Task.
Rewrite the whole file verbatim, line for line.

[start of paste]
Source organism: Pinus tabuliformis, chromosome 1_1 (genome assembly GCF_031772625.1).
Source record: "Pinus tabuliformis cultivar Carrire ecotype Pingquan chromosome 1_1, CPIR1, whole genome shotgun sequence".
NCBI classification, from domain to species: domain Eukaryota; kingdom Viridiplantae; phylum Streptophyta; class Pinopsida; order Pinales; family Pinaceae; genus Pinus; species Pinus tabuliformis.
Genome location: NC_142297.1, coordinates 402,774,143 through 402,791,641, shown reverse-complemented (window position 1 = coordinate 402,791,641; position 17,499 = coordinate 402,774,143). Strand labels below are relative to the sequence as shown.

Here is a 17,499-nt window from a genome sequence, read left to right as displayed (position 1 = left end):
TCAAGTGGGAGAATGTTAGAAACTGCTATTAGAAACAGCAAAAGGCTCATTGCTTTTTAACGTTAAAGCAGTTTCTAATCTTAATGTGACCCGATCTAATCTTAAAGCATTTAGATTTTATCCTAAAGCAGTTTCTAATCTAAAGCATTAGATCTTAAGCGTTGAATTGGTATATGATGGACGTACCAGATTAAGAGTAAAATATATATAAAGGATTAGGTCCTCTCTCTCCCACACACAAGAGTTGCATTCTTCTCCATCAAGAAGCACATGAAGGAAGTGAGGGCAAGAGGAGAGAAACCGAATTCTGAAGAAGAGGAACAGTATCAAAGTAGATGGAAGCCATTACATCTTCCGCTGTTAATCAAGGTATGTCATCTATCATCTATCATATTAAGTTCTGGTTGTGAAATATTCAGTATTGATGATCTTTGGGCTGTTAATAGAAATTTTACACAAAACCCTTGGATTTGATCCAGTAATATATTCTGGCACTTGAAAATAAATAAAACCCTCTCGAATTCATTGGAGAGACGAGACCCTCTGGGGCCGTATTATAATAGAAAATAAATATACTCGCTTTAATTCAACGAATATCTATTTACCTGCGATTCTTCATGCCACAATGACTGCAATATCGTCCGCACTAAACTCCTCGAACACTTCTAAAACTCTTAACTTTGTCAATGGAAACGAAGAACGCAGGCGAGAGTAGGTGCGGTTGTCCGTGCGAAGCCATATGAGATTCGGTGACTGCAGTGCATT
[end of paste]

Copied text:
Source organism: Pinus tabuliformis, chromosome 1_1 (genome assembly GCF_031772625.1).
Source record: "Pinus tabuliformis cultivar Carrire ecotype Pingquan chromosome 1_1, CPIR1, whole genome shotgun sequence".
NCBI classification, from domain to species: domain Eukaryota; kingdom Viridiplantae; phylum Streptophyta; class Pinopsida; order Pinales; family Pinaceae; genus Pinus; species Pinus tabuliformis.
Genome location: NC_142297.1, coordinates 402,774,143 through 402,791,641, shown reverse-complemented (window position 1 = coordinate 402,791,641; position 17,499 = coordinate 402,774,143). Strand labels below are relative to the sequence as shown.

Here is a 17,499-nt window from a genome sequence, read left to right as displayed (position 1 = left end):
TCAAGTGGGAGAATGTTAGAAACTGCTATTAGAAACAGCAAAAGGCTCATTGCTTTTTAACGTTAAAGCAGTTTCTAATCTTAATGTGACCCGATCTAATCTTAAAGCATTTAGATTTTATCCTAAAGCAGTTTCTAATCTAAAGCATTAGATCTTAAGCGTTGAATTGGTATATGATGGACGTACCAGATTAAGAGTAAAATATATATAAAGGATTAGGTCCTCTCTCTCCCACACACAAGAGTTGCATTCTTCTCCATCAAGAAGCACATGAAGGAAGTGAGGGCAAGAGGAGAGAAACCGAATTCTGAAGAAGAGGAACAGTATCAAAGTAGATGGAAGCCATTACATCTTCCGCTGTTAATCAAGGTATGTCATCTATCATCTATCATATTAAGTTCTGGTTGTGAAATATTCAGTATTGATGATCTTTGGGCTGTTAATAGAAATTTTACACAAAACCCTTGGATTTGATCCAGTAATATATTCTGGCACTTGAAAATAAATAAAACCCTCTCGAATTCATTGGAGAGACGAGACCCTCTGGGGCCGTATTATAATAGAAAATAAATATACTCGCTTTAATTCAACGAATATCTATTTACCTGCGATTCTTCATGCCACAATGACTGCAATATCGTCCGCACTAAACTCCTCGAACACTTCTAAAACTCTTAACTTTGTCAATGGAAACGAAGAACGCAGGCGAGAGTAGGTGCGGTTGTCCGTGCGAAGCCATATGAGATTCGGTGACTGCAGTGCATT